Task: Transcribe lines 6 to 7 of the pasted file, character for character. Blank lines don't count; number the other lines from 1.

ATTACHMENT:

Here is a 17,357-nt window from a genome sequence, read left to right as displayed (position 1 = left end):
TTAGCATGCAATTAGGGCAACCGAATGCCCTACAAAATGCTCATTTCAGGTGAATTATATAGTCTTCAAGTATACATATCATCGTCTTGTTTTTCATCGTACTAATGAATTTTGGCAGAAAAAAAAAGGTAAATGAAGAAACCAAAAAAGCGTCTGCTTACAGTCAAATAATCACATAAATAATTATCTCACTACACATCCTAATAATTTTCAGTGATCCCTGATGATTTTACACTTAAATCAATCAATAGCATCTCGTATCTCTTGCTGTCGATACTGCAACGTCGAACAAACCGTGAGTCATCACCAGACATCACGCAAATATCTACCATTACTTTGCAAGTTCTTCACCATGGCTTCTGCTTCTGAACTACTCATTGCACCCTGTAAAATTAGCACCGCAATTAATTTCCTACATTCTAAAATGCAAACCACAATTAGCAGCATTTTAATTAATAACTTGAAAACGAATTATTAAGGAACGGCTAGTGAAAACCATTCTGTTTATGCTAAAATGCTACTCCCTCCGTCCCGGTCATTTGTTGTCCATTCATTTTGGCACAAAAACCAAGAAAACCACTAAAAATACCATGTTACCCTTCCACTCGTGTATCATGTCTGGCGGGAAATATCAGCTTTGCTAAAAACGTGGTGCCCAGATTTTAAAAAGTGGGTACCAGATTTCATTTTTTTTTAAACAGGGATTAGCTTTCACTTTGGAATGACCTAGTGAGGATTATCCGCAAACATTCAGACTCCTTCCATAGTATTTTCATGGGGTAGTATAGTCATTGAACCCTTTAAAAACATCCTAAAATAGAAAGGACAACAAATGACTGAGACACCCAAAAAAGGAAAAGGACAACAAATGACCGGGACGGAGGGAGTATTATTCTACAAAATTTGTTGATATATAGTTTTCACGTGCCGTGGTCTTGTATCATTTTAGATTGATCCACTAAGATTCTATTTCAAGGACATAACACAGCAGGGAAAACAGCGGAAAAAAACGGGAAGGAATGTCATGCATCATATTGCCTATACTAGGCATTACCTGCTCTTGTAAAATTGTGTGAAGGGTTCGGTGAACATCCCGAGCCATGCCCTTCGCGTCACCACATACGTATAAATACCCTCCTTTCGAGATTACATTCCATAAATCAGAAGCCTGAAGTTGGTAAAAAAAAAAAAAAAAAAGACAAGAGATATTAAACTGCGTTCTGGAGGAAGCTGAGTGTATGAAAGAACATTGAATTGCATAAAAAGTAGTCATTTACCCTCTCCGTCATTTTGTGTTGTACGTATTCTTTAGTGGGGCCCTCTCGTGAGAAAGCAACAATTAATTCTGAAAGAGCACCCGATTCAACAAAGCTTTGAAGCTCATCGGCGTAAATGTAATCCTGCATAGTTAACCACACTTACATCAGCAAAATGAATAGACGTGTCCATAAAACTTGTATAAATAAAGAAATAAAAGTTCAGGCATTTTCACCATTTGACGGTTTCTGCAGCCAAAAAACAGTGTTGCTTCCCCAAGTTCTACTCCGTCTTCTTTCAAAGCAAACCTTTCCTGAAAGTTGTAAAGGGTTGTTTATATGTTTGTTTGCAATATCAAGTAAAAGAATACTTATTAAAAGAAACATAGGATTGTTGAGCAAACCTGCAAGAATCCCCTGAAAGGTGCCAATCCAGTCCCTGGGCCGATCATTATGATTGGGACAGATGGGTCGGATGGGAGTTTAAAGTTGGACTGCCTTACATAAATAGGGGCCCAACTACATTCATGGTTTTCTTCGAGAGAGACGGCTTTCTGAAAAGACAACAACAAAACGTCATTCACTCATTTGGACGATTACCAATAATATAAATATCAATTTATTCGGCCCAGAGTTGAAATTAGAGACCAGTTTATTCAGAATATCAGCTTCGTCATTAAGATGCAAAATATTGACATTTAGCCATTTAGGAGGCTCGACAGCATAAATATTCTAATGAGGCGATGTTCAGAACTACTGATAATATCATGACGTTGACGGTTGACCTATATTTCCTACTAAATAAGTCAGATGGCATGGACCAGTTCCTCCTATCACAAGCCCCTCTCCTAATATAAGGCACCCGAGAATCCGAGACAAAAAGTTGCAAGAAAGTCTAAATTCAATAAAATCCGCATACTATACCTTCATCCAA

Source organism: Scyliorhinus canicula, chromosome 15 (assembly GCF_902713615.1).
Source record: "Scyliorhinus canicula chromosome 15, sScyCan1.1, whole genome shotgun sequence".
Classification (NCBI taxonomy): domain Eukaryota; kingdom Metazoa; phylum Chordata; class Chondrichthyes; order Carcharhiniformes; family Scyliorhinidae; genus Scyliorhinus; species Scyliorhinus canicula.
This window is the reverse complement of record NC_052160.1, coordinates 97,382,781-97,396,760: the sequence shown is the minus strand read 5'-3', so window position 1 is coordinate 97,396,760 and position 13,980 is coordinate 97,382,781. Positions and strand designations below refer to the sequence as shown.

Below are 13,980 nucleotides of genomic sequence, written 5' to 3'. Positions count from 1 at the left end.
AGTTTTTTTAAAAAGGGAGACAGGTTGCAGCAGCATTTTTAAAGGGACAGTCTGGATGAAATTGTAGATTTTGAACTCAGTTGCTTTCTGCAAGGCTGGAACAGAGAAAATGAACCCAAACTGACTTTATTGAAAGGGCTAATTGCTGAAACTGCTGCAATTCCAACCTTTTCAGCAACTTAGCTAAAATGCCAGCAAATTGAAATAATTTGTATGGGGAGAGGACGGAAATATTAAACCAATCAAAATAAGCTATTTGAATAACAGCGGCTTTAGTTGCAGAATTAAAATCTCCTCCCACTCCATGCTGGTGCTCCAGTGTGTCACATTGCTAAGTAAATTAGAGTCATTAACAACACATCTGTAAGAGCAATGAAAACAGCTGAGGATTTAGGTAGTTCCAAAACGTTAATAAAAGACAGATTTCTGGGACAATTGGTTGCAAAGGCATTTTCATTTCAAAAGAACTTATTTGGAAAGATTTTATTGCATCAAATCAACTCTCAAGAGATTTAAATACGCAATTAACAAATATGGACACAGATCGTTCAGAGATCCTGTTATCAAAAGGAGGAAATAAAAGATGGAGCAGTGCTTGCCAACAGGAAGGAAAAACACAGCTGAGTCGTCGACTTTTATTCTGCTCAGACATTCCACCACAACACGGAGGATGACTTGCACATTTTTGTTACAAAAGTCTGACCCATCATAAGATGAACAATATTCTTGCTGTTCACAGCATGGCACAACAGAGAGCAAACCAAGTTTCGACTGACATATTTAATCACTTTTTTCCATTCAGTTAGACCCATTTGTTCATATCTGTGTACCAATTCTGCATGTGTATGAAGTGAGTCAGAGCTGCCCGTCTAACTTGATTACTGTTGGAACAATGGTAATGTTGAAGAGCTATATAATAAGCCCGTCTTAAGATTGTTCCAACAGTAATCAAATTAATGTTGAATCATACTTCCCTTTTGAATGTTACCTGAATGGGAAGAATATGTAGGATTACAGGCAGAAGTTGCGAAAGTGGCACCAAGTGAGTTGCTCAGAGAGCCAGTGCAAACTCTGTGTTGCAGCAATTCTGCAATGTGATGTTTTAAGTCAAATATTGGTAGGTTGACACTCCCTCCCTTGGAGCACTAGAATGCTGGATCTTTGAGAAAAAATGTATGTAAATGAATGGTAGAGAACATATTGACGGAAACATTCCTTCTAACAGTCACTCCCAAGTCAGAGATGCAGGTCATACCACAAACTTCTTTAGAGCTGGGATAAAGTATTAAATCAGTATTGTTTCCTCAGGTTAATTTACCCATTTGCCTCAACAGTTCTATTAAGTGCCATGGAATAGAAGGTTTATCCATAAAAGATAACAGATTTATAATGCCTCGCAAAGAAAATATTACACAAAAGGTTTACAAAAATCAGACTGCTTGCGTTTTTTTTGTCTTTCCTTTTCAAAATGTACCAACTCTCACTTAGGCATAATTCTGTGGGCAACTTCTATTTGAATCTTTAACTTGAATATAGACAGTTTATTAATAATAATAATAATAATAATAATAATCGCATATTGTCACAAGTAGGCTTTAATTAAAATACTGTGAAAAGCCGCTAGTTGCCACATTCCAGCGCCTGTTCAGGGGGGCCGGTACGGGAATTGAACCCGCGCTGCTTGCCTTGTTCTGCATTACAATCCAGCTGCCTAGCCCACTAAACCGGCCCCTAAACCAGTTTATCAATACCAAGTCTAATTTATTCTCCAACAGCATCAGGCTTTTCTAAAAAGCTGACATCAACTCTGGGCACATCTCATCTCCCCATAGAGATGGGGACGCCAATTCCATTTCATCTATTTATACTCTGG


This window is the reverse complement of record NC_052160.1, coordinates 97,382,781-97,396,760: the sequence shown is the minus strand read 5'-3', so window position 1 is coordinate 97,396,760 and position 13,980 is coordinate 97,382,781. Positions and strand designations below refer to the sequence as shown.

Below are 13,980 nucleotides of genomic sequence, written 5' to 3'. Positions count from 1 at the left end.